No. I have been a fan of Tony Parsons’ ‘Max Wolfe’ novels and downloaded this as soon as it was available. It is unfortunately the weakest. It’s pretty short and has distinct signs of padding - the purpose of various venues and organisations is repeatedly described and the full address of West End Central nick seems to be given every time it is mentioned. The book also seems to have been sponsored by Apple - there are repeated mentions of Apple computers (kit the Met police don’t actually use) and there is even a character called Wozniak - and Bar Italia in Soho, which is constantly raved about. This may be thought unnoticeable by the author but its about as attractive as being forced to watch ads while viewing catch-up TV. But the real annoyances for me are the repeated inaccurate descriptions of aspects of the criminal justice system in England & Wales. One could contend that the very premise of the book (and I will avoid spoilers) - that defendants are dealt with so leniently that a group of vigilantes is inspired to take punishments into their own hands - is flawed, given that sentences are now governed by guidelines issued by the Sentencing Council and lenient sentences can be appealed by the Attorney-General. But I accept that that ‘flaw’ is there for dramatic purposes. There are however other relentless errors which suggest a lack of research and don’t serve any purpose other that to emphasise the author’s lack of familiarity with the system. English law has no concept of ‘involuntary manslaughter’. iIs a wholly American concept AFAIK. The crime described at the start of the book would actually amount to murder and only seems to be described as manslaughter to avoid the mandatory life sentence. A defence lawyer can’t rely on self-defence as a point of mitigation after its been rejected as a defence. Young Offenders Institutions are for people aged 18-20 not for under 18s. There is no leave to appeal hearing before a Crown Court judge and the idea that a judge would address an appellant directly at such a hearing is utterly ridiculous. People being interviewed by the police do not have their blood pressure monitored and my mind boggles as to how this might be done in practice. Etc, etc. Does this matter? I think it does. First getting it right would not alter the story itself and, secondly, getting it so regularly wrong assumes an ignorant readership and an irritating unwillingness on the part of the author to do proper preparatory research.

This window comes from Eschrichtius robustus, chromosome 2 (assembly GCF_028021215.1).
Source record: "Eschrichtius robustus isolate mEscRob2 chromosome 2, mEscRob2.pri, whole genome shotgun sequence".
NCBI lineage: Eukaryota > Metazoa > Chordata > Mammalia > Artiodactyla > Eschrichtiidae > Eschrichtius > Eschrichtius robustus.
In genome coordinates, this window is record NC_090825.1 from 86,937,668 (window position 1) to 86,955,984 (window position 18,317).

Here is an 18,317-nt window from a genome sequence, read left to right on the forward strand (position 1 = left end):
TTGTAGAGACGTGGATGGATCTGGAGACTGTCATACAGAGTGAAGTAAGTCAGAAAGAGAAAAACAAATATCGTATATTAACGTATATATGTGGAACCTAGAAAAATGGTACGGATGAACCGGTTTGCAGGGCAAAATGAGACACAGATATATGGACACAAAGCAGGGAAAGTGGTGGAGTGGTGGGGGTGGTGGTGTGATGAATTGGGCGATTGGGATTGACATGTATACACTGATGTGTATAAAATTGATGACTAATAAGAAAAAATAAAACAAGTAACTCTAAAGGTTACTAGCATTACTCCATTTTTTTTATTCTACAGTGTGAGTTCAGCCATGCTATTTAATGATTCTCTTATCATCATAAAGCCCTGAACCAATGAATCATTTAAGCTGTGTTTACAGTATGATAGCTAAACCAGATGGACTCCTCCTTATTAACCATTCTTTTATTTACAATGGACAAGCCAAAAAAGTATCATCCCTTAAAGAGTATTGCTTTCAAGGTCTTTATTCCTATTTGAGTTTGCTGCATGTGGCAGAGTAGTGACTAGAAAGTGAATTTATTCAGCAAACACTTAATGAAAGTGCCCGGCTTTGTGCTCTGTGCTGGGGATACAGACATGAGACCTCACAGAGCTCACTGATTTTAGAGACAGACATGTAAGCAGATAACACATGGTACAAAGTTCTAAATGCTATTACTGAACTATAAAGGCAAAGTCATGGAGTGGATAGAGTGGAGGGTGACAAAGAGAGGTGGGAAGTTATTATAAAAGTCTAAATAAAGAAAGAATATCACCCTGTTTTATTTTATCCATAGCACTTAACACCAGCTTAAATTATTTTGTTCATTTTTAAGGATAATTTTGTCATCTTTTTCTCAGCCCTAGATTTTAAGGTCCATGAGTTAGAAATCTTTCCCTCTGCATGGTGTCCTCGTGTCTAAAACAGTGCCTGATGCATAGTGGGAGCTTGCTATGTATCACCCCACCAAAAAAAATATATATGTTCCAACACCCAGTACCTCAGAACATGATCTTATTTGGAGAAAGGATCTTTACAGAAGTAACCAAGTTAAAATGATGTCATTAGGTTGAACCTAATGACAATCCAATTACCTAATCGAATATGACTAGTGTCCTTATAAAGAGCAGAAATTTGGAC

Yes. The series is generally good though this book was the weakest
Colin Mace is fantastic narrator for Wolfe, tough cop with a soft side. Great story, with pace and characters you wanted to know more about, and all with the backdrop of the history and underbelly of London city. Each book gets better and I can't wait till the next!
"The stereotypes club"
Raised on a remote island without any connection to the outside world except for endless editions of The Daily Mail, this is Tony's brave attempt at writing a story about what he thinks the world must be like.
"OK but could be better"
Parsons homes in on key moral dilemmas here but there are few real surprises. This series will run and run, hopefully with more twists in the future. I expect we will be seeing a lot more of some characters too.
"Have gone through the Max Wolfe books in rapid succession"
Murder mystery, crime etc are not genres I've ever read before but I loved these three books.
Colin Mace's narration is easy on the ear and fits in perfectly with the carrier - I've now downloaded another book based on him narrating it.
I'm looking forward to the next one and hope Mr Mace continues as the voice of Max Wolfe
"Very poor - spoiler alert!"
Very disappointing, will not read another of his.
Frustratingly bad police work didn't follow any of the obvious leads. Just waited for the next thing to happen to the main character.
Didn't believe in the relationship briefly formed, or the coincidence with his friend and the bailiff.
His daughter was always conveniently away when ever he needed to do something or got caught up in something and never mentioned his injuries.
Despite been targeted by the criminals he is given none of the protection offered to the other characters.
And Tony must be sponsored by BMW given how many times BMW X5 was mentioned, and how many DC's drive one of those anyway?
"Atmospheric crime drama but saw the ending coming."
Stylistically, I enjoyed the book. I've never read anything by Parsons before but I've been aware of him as a journalist and pundit since I was a kid. I found the picture painted of my native London to be quite accurate and relevant to our current climate. The characters were interestingly constructed, though at times rather one dimensional. My big criticism is that I saw the ' twist' coming a mile away. Entertaining pop-crime novel which reveals a bit of London history.
I loved every minute of this book. It was a great tale, well told. Never rambling, it romped along, making it difficult to put down. This is my first by this author. I now look forward to listening to/reading the previous two in the series.
Author was very brave to write about this subject. From start to finish. I couldn't put it down.
Looking forward to the others in the series. Loved his previous books but was unsure that he would be as good a good crime writer. How wrong I was.